Who: Staples Canada, with Jackman for creative, Dentsu for media, and Golin for PR.
What: “Let’s Find Out,” a new brand platform that debuted with the retailer’s annual back-to-school campaign.
When & Where: The campaign launched earlier this month and runs through mid-September across TV/online and digital display. There’s also a dedicated back-to-school hub called “New School HQ.”
Why: While Staples serves its business customers year round, back-to-school is by far its biggest sales period. “Most Canadian households will visit a Staples location for their back-to-school shopping, so this is a very important time for us,” said the company’s chief commercial officer, John DeFranco.
Staples has been on what DeFranco described as a “transformation journey” over the past three years, becoming a “working and learning company” capable of catering to a broad swathe of Canadians—whether that includes students returning to school or people who are working remotely.
An old favourite returns: The creative once again makes use of the Christmas song “It’s the most wonderful time of the year,” which made its first appearance in a Staples ad in 1996 and has been used on-and-off ever since. Staples last used the song in its back-to-school advertising three years ago, said DeFranco.
But while the original ads featured parents who were overjoyed their kids were returning to school, the latest ads are told from the youngsters’ perspective. The music has also been reworked for this year’s campaign, with each ad featuring a different treatment for the signature line.
How: The original brief asked Jackman for a campaign to address Canadians’ current mindset and what Staples can do to support them, said DeFranco. They ultimately landed on the idea that Staples in 2021 isn’t just about back to school, it’s about back to the new school. That means products for everything from remote learning to health and safety.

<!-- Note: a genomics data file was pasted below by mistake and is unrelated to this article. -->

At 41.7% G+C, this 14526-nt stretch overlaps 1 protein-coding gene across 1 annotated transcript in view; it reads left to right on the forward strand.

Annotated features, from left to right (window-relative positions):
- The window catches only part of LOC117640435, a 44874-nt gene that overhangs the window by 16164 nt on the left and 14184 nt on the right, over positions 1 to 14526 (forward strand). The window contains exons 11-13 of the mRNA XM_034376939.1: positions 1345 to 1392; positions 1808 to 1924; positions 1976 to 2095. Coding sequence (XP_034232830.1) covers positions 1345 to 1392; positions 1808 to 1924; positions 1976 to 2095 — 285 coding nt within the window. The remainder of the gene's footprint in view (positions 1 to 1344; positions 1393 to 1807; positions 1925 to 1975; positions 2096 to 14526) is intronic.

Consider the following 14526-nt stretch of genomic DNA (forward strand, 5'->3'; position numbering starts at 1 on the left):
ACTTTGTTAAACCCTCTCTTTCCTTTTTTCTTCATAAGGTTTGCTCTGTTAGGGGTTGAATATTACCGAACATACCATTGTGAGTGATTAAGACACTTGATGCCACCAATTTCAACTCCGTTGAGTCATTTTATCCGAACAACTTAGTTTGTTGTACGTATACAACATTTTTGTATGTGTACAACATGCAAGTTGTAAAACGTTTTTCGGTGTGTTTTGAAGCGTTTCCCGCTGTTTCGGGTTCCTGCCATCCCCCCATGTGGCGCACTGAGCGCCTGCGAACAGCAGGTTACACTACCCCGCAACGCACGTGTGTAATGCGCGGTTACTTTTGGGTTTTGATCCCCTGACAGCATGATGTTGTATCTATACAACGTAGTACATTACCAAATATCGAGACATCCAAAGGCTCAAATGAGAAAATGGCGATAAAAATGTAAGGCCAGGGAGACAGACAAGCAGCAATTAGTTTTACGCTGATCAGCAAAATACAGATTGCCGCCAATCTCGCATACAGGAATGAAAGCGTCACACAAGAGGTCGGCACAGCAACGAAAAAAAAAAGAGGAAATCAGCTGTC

“We feel the creative is most appropriate for what’s going on now,” said DeFranco. “I think people have stopped predicting where everything will be in six months, but we wanted to be representative of both a home classroom and school experience.”
Each of the four dialogue-free spots starting out by posing a question, such as “Will tech up their school game?” while going on to showcase corresponding products. The ads are ambiguous about the answer to the question they pose, instead telling viewers “Let’s find out.”
One spot, for example, features a young girl timidly heading into a new school accompanied by the super “will their new school mean new friends?” Any doubts she may be experiencing seem to disappear where she encounters a classmate with the same backpack.
Four spots is also more than Staples has done in previous back-to-school campaigns. “We had a lot of stories to tell,” said DeFranco. “You can get a wear-out factor [with a single piece of creative] so we’re really pleased with our four iterations.”
And we quote: “Like many Canadians, we’re encouraged by the change that we’re seeing across the country, and are hopeful that back to school will look a little more normal this year. We recognize that there are still many unknowns and, no matter what our return to class looks like, we’re focused on supporting Canadian students, parents and teachers on their unique educational journeys this fall to make the continued transition to the new school as seamless as possible.” —David Boone, CEO, Staples Canada